“He was like my big brother,” Keener said.

Keener said Coleman had a distinct sense of right and wrong — something he always admired. He said Coleman always wanted to help people, that he was a proud family man and an “unbeatable friend” — “the world was a better place with him in it.”

All three men said that until the day he died, Coleman was tirelessly working on solutions for the ESSN, which has been heavily restricted and even closed entirely in recent years due to low abundance of king salmon, which is not the fishery’s target species. In 2022, the last time the fishery was allowed to operate — under heavy restrictions — only 33 large king salmon were harvested, Hall said.

Hollier, Hall and Keener each described phone calls from Coleman, shortly before his passing, where he excitedly talked about how they were going to see relief for the fishery or expressed his frustration at seeing an older fisherwoman working at a fast food restaurant.

Fishers from the ESSN, including Coleman, have sought and proposed a variety of solutions, including the use of shallower nets and other restrictions on time and gear, to see opportunity. The State Board of Fisheries earlier this year integrated some of their proposals into a new king salmon action plan, but upheld restrictions based on king salmon abundance to a level that will continue to see the fishery closed — a new limited opportunity using dipnets on commercial fishing sites offered little consolation.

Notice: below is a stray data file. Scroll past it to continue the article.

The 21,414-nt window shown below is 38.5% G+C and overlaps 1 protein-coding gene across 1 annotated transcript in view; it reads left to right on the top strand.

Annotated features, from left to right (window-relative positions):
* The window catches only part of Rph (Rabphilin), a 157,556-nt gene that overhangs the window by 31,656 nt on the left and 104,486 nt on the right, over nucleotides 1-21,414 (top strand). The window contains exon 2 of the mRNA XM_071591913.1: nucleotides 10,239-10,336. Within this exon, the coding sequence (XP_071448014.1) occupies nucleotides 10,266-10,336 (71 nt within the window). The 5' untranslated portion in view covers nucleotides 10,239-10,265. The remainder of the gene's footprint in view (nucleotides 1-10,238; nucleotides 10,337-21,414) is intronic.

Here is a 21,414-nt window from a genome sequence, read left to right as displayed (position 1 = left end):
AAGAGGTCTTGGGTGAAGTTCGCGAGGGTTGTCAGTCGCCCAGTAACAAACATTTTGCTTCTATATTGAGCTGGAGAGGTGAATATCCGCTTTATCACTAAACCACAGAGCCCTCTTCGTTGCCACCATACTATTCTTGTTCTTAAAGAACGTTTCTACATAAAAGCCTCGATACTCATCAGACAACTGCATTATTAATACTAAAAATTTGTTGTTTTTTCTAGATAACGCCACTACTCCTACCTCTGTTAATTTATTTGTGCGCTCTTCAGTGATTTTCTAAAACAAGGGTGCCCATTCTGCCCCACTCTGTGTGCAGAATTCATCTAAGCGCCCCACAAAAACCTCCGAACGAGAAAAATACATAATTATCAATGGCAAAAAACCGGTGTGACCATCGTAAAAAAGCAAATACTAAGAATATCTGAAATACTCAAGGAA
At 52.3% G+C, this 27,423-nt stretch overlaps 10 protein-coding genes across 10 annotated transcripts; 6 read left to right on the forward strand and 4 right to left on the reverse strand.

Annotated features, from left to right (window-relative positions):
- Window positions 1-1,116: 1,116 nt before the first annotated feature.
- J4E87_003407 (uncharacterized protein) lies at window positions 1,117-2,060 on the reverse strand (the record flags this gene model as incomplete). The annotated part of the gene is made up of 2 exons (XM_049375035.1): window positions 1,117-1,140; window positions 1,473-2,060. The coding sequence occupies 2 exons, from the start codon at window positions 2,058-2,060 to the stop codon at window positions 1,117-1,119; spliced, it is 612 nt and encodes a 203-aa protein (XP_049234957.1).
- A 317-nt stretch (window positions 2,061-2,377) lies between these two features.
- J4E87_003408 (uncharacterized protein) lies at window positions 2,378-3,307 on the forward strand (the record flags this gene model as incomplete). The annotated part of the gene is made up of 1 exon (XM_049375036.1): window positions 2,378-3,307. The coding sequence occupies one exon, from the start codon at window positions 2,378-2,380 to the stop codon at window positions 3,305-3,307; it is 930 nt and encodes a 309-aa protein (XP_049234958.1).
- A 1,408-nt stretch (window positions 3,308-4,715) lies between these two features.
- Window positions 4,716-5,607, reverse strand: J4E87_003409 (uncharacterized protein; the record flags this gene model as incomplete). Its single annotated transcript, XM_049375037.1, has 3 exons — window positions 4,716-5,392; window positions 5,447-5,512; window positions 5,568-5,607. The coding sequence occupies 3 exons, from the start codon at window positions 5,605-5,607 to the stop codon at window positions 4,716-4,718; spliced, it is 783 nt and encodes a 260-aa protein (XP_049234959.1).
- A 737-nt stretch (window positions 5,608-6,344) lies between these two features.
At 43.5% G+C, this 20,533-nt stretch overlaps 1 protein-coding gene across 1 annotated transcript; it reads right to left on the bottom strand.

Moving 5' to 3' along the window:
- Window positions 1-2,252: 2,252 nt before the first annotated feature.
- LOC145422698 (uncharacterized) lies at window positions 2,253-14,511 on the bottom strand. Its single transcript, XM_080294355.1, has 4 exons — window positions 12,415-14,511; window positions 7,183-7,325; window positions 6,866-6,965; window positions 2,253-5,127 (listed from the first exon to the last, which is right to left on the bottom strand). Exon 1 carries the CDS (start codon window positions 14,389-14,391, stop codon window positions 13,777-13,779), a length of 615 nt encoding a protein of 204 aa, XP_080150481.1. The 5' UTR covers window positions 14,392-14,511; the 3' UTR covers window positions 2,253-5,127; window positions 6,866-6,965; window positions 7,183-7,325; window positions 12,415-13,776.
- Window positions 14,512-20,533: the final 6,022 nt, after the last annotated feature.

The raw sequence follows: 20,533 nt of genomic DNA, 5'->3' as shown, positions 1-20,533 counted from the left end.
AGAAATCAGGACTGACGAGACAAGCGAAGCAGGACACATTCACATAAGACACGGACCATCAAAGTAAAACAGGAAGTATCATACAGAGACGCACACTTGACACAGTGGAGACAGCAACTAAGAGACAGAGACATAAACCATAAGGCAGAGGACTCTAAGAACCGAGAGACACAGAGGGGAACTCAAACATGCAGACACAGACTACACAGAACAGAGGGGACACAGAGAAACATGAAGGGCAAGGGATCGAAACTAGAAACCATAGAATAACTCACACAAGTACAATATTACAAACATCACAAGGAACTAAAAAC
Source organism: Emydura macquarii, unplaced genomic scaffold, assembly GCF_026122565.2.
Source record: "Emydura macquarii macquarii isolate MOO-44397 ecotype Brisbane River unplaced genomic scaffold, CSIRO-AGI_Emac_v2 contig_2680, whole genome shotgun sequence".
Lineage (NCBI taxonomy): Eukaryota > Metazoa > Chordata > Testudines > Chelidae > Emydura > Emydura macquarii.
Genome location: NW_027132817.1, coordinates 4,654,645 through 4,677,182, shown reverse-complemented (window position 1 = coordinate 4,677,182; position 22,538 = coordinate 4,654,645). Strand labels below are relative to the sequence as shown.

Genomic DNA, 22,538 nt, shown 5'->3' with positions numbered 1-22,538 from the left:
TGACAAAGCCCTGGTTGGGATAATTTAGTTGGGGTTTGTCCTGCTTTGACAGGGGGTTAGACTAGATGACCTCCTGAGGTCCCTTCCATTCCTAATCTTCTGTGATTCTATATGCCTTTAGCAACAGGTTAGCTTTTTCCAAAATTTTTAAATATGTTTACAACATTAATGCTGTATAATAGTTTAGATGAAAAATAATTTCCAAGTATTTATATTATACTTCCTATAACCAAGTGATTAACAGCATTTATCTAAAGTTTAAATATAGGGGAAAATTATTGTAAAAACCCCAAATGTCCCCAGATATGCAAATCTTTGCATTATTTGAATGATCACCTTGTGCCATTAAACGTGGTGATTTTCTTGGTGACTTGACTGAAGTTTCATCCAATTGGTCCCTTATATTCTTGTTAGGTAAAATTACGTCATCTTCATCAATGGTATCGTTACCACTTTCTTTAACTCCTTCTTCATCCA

Similarly, Coleman spent roughly the last decade working toward a legislative solution that would have established a program for buying commercial fishers in the ESSN out of their permits. That bill has been considered in the State Legislature in some form for each of the last seven years, long championed by former Sen. Peter Micciche.

In February, it was heard as Senate Bill 82, sponsored by Sen. Jesse Bjorkman, R-Nikiski, when Coleman traveled to Juneau to speak on its behalf. The bill was never put up for a vote.

Hall said that if it had gone to vote, they would have the votes to see it pass, but the Senate Finance Committee prevented that from happening.

Though he never stopped working toward a solution, Hall said, Coleman struggled with the results of this year’s Board of Fisheries meeting and State Legislature.

“Going through an injustice like that is hard,” Hall said. “He knew he was doing the right thing for the fishery and for the state.”

Coleman’s passing, Keener said, only makes the things he fought for more important. Keener said that in recent years he had stepped back from the association, but that now he’s “more determined than ever to get this done.”